Wednesday, February 25, 2009

Shrove Tuesday

This is the traditional name given to the day preceding Ash Wednesday.

The Americans call it Fat Tuesday, owing, I guess, to the practice of clearing out the larder by eating everything therein forbidden during Lent. In many (principally Latin) countries it is known as Mardi Gras and celebrated with some abandon, but Melancholicus much prefers the traditional English name and sober manner of its celebration.

Shrove Tuesday is named from the verb shrive, which has past tense shrove and past participle shriven. This is an ancient word, going back to the earliest English and with cognates also in other Germanic languages. ‘To shrive’ is to hear confessions, and ‘to be shriven’ refers to the reception of sacramental absolution. Linguistically this is of course an archaic usage, but it is not dead even yet, for today one still encounters souls who use the traditional English terms for receiving the sacrament rather than the more common and pedestrian expression ‘going to confession’.

It is not mandatory to confess one’s sins in Shrovetide, but it is a praiseworthy practice nonetheless and makes for an excellent beginning to the Lenten fast. One should at least use Shrovetide as a time for planning—in consultation with one’s director if one has such—how one shall spend the forty days of Lent.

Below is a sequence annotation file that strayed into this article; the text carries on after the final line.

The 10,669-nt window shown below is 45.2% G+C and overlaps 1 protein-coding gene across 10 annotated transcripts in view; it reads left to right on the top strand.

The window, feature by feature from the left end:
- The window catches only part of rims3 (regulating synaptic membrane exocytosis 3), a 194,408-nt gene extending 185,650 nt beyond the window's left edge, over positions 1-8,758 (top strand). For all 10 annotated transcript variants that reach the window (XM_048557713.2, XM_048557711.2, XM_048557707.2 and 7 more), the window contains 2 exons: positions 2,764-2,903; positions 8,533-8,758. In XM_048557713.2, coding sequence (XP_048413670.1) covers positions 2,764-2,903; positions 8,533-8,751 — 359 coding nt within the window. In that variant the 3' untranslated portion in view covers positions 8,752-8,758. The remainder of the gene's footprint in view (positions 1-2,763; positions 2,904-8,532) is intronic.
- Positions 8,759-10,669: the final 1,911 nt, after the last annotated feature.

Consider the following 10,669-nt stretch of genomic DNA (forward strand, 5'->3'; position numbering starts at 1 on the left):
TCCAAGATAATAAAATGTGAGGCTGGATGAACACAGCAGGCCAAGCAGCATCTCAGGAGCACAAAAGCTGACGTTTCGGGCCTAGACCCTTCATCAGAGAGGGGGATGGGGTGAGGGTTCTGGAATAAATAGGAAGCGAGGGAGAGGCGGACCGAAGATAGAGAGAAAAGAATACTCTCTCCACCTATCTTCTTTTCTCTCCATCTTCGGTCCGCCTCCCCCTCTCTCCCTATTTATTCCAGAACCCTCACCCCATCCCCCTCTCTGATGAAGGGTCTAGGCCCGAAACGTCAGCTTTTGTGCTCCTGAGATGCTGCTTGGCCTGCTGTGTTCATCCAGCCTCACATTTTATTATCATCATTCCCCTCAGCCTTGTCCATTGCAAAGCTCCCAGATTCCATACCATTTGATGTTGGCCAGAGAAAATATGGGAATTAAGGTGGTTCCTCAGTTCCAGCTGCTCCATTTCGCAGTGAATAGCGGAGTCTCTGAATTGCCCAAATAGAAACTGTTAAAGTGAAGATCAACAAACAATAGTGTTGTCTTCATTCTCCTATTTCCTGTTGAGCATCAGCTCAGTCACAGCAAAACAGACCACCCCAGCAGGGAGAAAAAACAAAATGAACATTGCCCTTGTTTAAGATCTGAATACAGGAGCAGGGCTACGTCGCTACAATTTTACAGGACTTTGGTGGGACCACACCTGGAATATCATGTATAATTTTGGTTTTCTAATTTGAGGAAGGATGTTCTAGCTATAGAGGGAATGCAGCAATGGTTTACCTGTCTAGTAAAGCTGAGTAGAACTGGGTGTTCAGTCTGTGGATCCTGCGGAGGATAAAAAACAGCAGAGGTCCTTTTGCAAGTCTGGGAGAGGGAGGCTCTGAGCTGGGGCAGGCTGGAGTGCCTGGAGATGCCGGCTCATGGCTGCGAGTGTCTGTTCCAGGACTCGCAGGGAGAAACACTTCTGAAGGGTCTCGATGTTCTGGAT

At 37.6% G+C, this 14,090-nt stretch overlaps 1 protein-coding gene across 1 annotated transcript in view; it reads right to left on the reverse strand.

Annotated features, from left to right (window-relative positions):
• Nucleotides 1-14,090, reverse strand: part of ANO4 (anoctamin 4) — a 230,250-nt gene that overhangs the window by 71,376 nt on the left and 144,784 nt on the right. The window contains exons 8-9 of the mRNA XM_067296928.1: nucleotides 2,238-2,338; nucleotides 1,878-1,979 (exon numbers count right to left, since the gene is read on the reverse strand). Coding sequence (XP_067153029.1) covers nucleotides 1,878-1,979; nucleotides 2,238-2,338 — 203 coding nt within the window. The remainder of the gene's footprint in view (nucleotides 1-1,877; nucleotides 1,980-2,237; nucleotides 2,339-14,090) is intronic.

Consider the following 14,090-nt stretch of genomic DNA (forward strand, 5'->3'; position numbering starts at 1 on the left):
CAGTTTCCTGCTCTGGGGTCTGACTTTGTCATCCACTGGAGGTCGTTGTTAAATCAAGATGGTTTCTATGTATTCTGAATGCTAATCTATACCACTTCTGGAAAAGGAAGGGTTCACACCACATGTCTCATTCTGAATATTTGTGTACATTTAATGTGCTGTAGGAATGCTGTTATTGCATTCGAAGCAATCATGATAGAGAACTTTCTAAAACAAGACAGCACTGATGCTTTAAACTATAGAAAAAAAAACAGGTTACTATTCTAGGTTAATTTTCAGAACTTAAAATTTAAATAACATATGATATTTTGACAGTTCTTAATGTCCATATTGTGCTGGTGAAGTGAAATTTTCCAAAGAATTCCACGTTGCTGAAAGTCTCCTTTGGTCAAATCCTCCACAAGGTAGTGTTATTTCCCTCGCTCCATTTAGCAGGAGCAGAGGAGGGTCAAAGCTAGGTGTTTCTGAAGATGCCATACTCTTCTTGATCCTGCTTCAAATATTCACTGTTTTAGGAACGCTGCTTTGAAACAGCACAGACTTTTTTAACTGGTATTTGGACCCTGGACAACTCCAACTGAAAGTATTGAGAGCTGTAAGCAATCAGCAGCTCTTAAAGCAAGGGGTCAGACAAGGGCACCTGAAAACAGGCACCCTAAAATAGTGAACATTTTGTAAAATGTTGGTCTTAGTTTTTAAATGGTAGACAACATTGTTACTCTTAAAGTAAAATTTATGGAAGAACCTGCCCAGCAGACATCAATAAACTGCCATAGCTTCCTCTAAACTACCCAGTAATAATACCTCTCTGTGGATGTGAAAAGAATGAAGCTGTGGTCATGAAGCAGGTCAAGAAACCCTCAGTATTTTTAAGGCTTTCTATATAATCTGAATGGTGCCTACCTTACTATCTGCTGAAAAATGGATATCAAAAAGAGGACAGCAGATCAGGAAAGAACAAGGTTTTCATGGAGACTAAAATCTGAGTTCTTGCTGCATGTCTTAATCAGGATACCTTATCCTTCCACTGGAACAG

Melancholicus wished to be shriven on this day, but such was rather difficult as he didn’t venture out of the house except to visit the local shop, whereafter the prospect of driving into town, finding somewhere to park and locating a confessor was somewhat unappealing.

Instead he spent the day playing Rome: Total War, yes, the entire day—for this was his version of Fat Tuesday, and he shall be giving it up for Lent. Five of his cities are under siege, but the inhabitants thereof must wait until Easter to be relieved. His spiritual and intellectual life will benefit more from a renunciation of that game than it ever could abstaining from chocolate or alcoholic beverages.

In the UK and Ireland it is customary to eat pancakes on the evening of Shrove Tuesday, whence the oft-used name (particularly among children) of “pancake Tuesday”. Melancholicus continues to observe this custom in his adulthood although he now sources his pancakes ready-made in the local shop, which relieves him of the burden of frying them up himself.

Very tasty they were too.

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